This enforcement makes all the difference. As I wrote in the post “How TPP Increases Corporate Power vs. Government – And Us,” it isn’t just the words in an agreement that matter, it is the enforcement of that agreement. Corporations have written the special ISDS enforcement channel into TPP to make sure their concerns get address and on their terms. The corporate negotiators also made sure that labor and environmental concerns do not get an enforcement channel. “Corporations get a special channel of their own for enforcement of rules written by their representatives at the negotiating table. Labor, environment and other stakeholders don’t get that in TPP. This is how TPP will increase corporate power over governments and working people.”
The Solution: Let The Pubic See The Agreement And Decide
There is, of course, an easy way to settle disputes about what is in the TPP and what its consequences might be: let We the People see the text of the agreement and we can decide for ourselves.
The president says that we can’t see the text of the Trans-Pacific Partnership because it is still being negotiated. He says other countries will not “make their best offers” if the people in their countries can see what they are offering.
I’m not sure that it is the job of the United States to help other countries hide things from their own citizens, but OK, then how about letting us see the parts that are not still being negotiated?
Surely allowing We the People to read and analyze the “settled” provisions cannot cause other countries to hold back offers in the unsettled provisions.
Show Us the Current ISDS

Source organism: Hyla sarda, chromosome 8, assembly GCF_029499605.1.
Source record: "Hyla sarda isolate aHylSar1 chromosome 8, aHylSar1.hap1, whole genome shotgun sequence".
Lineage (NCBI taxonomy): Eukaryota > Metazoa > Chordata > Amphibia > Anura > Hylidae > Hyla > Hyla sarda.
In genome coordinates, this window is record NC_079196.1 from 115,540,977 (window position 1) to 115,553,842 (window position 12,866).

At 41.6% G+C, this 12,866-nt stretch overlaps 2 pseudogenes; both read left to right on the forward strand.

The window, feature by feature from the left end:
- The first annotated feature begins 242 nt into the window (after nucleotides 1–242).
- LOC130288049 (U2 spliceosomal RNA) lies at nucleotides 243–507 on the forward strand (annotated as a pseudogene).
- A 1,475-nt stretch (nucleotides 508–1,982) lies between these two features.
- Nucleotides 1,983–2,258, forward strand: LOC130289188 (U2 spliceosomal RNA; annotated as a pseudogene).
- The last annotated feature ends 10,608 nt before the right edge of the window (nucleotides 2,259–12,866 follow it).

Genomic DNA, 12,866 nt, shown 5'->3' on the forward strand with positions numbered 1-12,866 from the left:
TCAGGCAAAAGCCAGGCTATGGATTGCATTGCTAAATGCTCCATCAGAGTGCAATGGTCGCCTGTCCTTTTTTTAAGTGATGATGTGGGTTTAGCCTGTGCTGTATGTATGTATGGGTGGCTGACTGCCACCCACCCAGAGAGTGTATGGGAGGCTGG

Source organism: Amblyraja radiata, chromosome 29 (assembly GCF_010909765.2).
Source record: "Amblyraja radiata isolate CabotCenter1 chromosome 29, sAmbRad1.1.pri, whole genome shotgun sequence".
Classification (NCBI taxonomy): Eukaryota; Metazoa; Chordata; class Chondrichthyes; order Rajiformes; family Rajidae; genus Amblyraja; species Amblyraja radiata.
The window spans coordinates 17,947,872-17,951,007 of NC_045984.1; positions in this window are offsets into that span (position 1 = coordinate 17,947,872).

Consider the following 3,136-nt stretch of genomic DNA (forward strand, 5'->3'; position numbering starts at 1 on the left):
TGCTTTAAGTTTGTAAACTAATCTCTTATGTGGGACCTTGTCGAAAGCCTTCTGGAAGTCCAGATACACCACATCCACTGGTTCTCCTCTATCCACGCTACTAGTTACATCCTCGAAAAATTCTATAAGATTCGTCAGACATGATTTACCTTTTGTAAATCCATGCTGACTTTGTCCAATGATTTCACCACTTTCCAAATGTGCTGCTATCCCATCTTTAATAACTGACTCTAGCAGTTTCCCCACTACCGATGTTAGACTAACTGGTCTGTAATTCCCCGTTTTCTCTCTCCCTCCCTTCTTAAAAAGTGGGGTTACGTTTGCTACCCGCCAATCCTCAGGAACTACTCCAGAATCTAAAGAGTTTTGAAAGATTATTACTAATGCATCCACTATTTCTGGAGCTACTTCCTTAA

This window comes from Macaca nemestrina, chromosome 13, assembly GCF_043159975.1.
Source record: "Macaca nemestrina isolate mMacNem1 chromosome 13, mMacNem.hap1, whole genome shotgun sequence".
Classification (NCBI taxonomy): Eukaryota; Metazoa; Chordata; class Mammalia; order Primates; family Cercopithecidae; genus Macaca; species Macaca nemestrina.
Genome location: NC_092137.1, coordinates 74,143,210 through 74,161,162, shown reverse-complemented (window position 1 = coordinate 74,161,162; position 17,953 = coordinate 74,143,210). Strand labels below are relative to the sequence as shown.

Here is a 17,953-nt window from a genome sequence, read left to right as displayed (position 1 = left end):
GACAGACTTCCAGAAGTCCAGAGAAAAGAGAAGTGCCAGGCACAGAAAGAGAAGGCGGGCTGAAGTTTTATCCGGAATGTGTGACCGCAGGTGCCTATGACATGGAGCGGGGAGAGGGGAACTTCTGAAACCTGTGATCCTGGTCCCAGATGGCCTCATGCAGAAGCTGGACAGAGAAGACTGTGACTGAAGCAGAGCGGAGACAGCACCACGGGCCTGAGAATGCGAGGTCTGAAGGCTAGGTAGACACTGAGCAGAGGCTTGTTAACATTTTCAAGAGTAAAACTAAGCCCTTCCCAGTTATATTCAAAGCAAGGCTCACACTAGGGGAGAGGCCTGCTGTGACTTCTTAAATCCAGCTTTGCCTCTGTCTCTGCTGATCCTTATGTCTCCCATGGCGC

The ISDS provisions of TPP leaked to Wikileaks and the New York Times earlier this year. What leaked clearly shows that corporations will be able to overrule U.S. laws and regulations.
So maybe the ISDS provisions have changed. Let We the People see the current ISDS provisions that the president says will not do this. The previously leaked provisions say they will, so they must have changed. But we can’t know until we see the text.
Show Us Labor And Environmental Provisions
The president says that there “are,” not “will be,” very good labor and environmental standards in TPP. In other words, this part is not being negotiated; it is completed.
So let us see the labor and environmental provisions so we can see for ourselves how “progressive” they really are and how “progressive” the enforcement mechanisms are.
Public Only Now Hearing About TPP
President Obama is selling TPP as rewriting the rules of doing business in the 21st century. But the nation’s “corporate” news media has (until very recently) largely been silent on this massive trade agreement. The big network broadcast news shows have maintained what can only be called a blackout of information on the TPP.
The dispute is finally forcing the news media to begin reporting that the TPP is coming. Right now many in the public are hearing for the first time that there is a massive trade deal before Congress. This is occurring while Congress is already voting on fast track, which essentially preapproves this deal. This is not a great record for an industry whose function is supposed to be providing the citizens with the information they need to make the important decisions about the direction of our country.
Damage Done By Past Agreements